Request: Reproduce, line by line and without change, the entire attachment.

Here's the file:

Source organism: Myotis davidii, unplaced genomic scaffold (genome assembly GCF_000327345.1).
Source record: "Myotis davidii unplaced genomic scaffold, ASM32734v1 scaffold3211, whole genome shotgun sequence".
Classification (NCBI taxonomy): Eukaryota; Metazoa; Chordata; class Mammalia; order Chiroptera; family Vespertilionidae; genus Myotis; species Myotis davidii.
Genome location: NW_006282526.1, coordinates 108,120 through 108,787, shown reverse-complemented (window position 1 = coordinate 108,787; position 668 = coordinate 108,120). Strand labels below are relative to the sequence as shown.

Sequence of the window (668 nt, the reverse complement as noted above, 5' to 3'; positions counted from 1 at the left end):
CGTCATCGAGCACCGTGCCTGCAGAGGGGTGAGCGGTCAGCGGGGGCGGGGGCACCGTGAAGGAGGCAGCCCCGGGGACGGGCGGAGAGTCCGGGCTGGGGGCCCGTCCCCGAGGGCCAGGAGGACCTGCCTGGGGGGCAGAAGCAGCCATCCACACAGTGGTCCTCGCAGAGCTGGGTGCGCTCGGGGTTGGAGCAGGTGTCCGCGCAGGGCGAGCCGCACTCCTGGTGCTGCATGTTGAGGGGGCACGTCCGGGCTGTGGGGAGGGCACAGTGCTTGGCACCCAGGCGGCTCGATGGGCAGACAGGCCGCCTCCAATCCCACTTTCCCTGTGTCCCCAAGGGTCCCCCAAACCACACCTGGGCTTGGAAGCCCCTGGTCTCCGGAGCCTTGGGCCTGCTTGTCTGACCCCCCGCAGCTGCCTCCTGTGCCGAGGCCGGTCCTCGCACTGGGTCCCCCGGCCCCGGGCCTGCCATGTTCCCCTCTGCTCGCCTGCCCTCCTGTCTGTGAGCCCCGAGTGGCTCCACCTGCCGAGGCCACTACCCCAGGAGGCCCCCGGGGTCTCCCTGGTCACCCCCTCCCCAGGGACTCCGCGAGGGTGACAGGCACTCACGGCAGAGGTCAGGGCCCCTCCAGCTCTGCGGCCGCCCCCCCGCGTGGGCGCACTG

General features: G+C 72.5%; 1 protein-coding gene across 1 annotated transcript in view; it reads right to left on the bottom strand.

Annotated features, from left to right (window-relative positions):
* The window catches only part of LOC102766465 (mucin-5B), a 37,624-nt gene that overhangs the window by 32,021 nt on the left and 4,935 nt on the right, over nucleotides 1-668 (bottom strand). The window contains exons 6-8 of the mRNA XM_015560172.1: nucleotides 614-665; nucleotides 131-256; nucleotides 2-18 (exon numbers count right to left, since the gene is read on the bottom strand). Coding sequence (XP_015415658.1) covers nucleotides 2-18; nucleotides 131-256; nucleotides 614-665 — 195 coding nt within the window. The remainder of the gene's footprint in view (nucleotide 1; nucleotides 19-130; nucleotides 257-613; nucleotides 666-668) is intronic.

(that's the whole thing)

Source organism: Myotis davidii, unplaced genomic scaffold (genome assembly GCF_000327345.1).
Source record: "Myotis davidii unplaced genomic scaffold, ASM32734v1 scaffold3211, whole genome shotgun sequence".
Classification (NCBI taxonomy): Eukaryota; Metazoa; Chordata; class Mammalia; order Chiroptera; family Vespertilionidae; genus Myotis; species Myotis davidii.
Genome location: NW_006282526.1, coordinates 108,120 through 108,787, shown reverse-complemented (window position 1 = coordinate 108,787; position 668 = coordinate 108,120). Strand labels below are relative to the sequence as shown.

Sequence of the window (668 nt, the reverse complement as noted above, 5' to 3'; positions counted from 1 at the left end):
CGTCATCGAGCACCGTGCCTGCAGAGGGGTGAGCGGTCAGCGGGGGCGGGGGCACCGTGAAGGAGGCAGCCCCGGGGACGGGCGGAGAGTCCGGGCTGGGGGCCCGTCCCCGAGGGCCAGGAGGACCTGCCTGGGGGGCAGAAGCAGCCATCCACACAGTGGTCCTCGCAGAGCTGGGTGCGCTCGGGGTTGGAGCAGGTGTCCGCGCAGGGCGAGCCGCACTCCTGGTGCTGCATGTTGAGGGGGCACGTCCGGGCTGTGGGGAGGGCACAGTGCTTGGCACCCAGGCGGCTCGATGGGCAGACAGGCCGCCTCCAATCCCACTTTCCCTGTGTCCCCAAGGGTCCCCCAAACCACACCTGGGCTTGGAAGCCCCTGGTCTCCGGAGCCTTGGGCCTGCTTGTCTGACCCCCCGCAGCTGCCTCCTGTGCCGAGGCCGGTCCTCGCACTGGGTCCCCCGGCCCCGGGCCTGCCATGTTCCCCTCTGCTCGCCTGCCCTCCTGTCTGTGAGCCCCGAGTGGCTCCACCTGCCGAGGCCACTACCCCAGGAGGCCCCCGGGGTCTCCCTGGTCACCCCCTCCCCAGGGACTCCGCGAGGGTGACAGGCACTCACGGCAGAGGTCAGGGCCCCTCCAGCTCTGCGGCCGCCCCCCCGCGTGGGCGCACTG

General features: G+C 72.5%; 1 protein-coding gene across 1 annotated transcript in view; it reads right to left on the bottom strand.

Annotated features, from left to right (window-relative positions):
* The window catches only part of LOC102766465 (mucin-5B), a 37,624-nt gene that overhangs the window by 32,021 nt on the left and 4,935 nt on the right, over nucleotides 1-668 (bottom strand). The window contains exons 6-8 of the mRNA XM_015560172.1: nucleotides 614-665; nucleotides 131-256; nucleotides 2-18 (exon numbers count right to left, since the gene is read on the bottom strand). Coding sequence (XP_015415658.1) covers nucleotides 2-18; nucleotides 131-256; nucleotides 614-665 — 195 coding nt within the window. The remainder of the gene's footprint in view (nucleotide 1; nucleotides 19-130; nucleotides 257-613; nucleotides 666-668) is intronic.